In light of the dizzying pace in which technology has impacted prehospital medicine, I propose that the emergency medical dispatch (EMD) algorithms and lengthy questioning does not demonstrate measurable improvement in patient outcomes.
Rather, I propose that the delay encountered during interrogation procedures lengthens response times and provides prehospital responders with just enough information to create situation bias and, in some cases, provider apathy. This silently incentivizes the providers to find a reason to disprove the call type through their assessment, rather than perform a critical examination.
In Malcolm Gladwell’s book, Blink: The Power of Thinking Without Thinking, radiologists who are asked, “Where does this film display a compound bone fracture?” are far less accurate in their diagnosis than radiologists who are asked, “What is wrong with this film?”
When those physicians are prepped with a leading question, they are far more likely to find what the question leads them to believe is already there. This same bias occurs in prehospital medicine, specifically for common call types such as “trouble breathing” or “chest pain.” Elimination of patient-specific complaints will encourage providers to use their critical thinking skills rather than a telephone-based assessment by an emotionally charged layperson.
Since the inception of modern-day EMS, 9-1-1 has increased the use of computer-based, pre-formatted, closed-ended questions to better specify and control emergency response dispatch assignments. Call categories are broken down into Alpha, Beta, Charlie, Delta and Echo categories, with Alpha responses requiring the least sophisticated and least number of personnel and equipment, and Echo responses indicating the life-threatening events requiring multiagency responses.
Specifically, EMD caller interrogations focus on progressively more in-depth questions that dictate how, when and how much emergency response personnel and apparatus respond to an incident. This type of telephone triage allows the closest and most appropriate resources to be sent to each caller.
Although there are many “flavors” of EMD, the typical progression begins with the calltaker asking the caller which type of service they require: police, fire or ambulance. Some new protocols use generic questions (“Tell me exactly what happened”), which relies on the calltakers’ critical listening and thinking skills to select which service (or services) to dispatch or, if no emergency exists, to transfer to the appropriate outside agency (public works, highway roads, social services, etc.)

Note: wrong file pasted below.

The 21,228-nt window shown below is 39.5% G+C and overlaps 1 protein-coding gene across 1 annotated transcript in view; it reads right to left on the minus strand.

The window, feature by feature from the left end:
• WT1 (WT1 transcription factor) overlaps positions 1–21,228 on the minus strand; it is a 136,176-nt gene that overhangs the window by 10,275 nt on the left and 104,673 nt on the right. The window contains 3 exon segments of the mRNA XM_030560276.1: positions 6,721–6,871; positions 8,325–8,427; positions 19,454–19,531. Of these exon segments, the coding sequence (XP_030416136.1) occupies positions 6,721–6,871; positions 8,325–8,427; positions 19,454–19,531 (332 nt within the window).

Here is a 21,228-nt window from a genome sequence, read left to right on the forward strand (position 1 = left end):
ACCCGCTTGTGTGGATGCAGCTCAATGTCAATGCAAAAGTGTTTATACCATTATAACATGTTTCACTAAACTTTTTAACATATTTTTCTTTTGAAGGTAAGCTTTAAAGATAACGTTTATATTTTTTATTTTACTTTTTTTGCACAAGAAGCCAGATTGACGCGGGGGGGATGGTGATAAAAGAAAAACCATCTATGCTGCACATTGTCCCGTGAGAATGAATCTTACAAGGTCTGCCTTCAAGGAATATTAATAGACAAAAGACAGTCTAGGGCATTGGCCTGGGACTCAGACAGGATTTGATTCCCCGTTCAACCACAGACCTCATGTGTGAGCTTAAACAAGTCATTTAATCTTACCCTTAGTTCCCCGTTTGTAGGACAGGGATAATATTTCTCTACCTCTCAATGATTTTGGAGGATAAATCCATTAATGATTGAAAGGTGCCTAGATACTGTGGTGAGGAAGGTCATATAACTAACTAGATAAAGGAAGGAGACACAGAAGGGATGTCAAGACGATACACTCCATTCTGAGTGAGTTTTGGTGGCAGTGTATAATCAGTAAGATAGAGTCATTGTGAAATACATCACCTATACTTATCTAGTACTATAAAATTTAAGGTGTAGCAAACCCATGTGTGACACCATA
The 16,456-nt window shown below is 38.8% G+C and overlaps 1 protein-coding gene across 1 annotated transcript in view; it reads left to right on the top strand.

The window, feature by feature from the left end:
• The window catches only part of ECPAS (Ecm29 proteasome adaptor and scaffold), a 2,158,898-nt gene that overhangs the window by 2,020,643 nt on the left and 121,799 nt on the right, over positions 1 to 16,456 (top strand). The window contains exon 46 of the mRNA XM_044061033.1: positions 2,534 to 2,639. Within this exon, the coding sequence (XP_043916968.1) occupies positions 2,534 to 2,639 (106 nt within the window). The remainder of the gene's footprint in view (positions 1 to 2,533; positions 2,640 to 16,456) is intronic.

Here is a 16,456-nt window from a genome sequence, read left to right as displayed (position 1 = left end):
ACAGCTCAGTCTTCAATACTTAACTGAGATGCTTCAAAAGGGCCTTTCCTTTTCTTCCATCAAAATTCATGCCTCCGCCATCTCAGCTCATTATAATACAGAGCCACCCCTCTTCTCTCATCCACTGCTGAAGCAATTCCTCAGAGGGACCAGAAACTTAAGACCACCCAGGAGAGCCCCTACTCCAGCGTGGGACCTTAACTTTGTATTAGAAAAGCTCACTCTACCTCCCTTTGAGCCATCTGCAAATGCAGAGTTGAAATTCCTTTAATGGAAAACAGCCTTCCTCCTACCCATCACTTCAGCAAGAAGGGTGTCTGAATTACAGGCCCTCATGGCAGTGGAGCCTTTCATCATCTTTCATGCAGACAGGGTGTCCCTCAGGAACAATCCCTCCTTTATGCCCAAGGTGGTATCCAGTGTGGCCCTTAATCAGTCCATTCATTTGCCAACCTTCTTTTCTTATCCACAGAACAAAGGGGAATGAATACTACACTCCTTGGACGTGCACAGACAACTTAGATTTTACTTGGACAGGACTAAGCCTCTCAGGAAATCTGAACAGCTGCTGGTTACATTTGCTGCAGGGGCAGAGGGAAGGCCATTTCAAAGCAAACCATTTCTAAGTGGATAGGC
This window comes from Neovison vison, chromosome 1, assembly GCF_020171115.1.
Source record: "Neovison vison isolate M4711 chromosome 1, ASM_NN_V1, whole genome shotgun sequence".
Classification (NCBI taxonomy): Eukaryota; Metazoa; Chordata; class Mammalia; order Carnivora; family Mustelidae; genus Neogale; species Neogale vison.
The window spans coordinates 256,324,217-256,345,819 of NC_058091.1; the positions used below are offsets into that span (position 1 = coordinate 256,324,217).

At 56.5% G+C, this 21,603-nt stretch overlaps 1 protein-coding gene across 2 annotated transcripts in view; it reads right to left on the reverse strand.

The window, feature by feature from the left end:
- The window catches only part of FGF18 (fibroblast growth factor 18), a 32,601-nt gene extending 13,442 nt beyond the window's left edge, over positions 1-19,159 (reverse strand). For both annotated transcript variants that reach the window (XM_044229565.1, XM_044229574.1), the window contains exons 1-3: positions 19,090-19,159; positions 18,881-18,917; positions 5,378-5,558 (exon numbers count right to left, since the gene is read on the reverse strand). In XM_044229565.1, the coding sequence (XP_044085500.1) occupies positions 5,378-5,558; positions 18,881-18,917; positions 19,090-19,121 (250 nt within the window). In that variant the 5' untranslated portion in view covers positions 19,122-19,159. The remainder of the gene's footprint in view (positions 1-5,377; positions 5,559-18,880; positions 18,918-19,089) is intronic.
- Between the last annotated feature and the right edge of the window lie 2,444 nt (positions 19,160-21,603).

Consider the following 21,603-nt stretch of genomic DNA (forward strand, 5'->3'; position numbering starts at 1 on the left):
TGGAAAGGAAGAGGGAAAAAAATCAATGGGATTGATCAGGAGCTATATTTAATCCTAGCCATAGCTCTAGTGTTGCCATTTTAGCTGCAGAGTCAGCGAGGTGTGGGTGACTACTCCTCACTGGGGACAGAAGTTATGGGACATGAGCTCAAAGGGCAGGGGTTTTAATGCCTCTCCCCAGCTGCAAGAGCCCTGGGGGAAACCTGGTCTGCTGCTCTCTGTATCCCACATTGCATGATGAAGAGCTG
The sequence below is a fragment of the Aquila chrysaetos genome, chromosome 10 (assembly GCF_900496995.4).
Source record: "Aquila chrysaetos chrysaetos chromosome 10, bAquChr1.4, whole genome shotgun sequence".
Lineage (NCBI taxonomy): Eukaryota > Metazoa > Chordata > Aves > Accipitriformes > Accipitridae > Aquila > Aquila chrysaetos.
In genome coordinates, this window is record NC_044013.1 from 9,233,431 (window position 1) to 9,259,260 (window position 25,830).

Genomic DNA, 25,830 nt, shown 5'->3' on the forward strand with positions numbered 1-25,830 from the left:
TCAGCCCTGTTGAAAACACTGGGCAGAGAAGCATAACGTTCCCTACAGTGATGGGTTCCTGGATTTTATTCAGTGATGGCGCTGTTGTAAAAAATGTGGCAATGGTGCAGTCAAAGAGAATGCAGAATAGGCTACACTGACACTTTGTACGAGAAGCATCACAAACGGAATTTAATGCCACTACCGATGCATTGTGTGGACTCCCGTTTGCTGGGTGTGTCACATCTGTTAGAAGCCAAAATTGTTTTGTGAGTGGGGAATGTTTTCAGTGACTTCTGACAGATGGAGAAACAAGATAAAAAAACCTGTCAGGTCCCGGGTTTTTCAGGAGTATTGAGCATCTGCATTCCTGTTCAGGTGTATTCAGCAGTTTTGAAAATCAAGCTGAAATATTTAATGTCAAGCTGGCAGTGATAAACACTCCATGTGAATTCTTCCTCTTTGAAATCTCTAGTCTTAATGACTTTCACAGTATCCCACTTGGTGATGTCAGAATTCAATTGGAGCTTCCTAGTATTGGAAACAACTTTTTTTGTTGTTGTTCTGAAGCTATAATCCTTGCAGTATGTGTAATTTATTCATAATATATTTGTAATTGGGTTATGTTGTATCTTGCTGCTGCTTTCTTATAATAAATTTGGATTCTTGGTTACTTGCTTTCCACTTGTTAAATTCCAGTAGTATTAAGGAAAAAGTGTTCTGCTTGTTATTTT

Typically, these questions begin as simple “yes/no” responses and then drill down qualitative specifics. “Is the patient breathing?” spurs additional questions: “Normally?” To ask the layperson medical questions during a time of personal crisis lends itself to false results exacerbated by emotions and confusion.
To assess what is considered “normal” breathing, the observer must inspect and assess rate, depth, effort and consistency for at least one minute. Imagine one’s critical inspection ability as their loved one experiences a medical emergency. Again, remembering the power of suggestion, callers are more likely to answer “No” to the question of breathing normally. Because the 9-1-1 calltaker asked it, it’s probably important!
Using either method of direct, closed-end or subjective questioning rarely results in accurate on-scene information. Even in the case of medical facilities speaking directly with a 9-1-1 center, the prevalence of jargon or institutional-specific terms often fail to translate into the pre-defined categories the computer offers.
Although the growth in popularity of computer-aided dispatching has accurately fine-tuned the dispatching of resources, it creates an atmosphere where the call type can significantly deviate from the real emergency. The benefits of over-triage are well documented and certainly err in the side of patient care and advocacy, however they frequently cause providers to assume that commonly used call types (chest pain; trouble breathing) will turn out to be vastly different than the on-scene observation. When reading the calltaker notes provided, it is not uncommon to find information that directly contradicts the dispatch type or suggests that the call type is just a technicality and hence a poor representation of the call.
Example: A900 and M900 are dispatched for “trouble breathing” at 123 Main Street. When reading the call notes, the providers discover that the “trouble breathing” is actually ankle pain and the sole reason for breathing problems is the anxiety of the patient.
This example of incongruence occurs with increasing frequency. In conclusion, the inaccurate data given by callers, the inflexibility of the call types and provider complacency does not serve the callers or the providers well. Eliminating the lengthy interrogation procedure and dispatch units with generic call types such as medical, trauma or cardiac arrest, and emergency or non-emergency, will reduce inbound call times and encourage providers to think critically without relying on preformatted data.
As we continually move forward through the information age, it would be prudent to ensure that we are collecting actual valuable information, not just simply more data points. Vendors are apt to provide dozens and dozens of data point and information bits, but simply gathering all of that information, merely for the sake of gathering them, lengthens the calltaking process, creates provider bias and does little that shows an objective and demonstrable benefit to the patient.
We as an EMS system have been loath to accept new practices and our desire to collect meaningful data is markedly behind most major industries. We must continue to strive to collect meaningful, accurate and useful information—not simply collect data points for their own sake.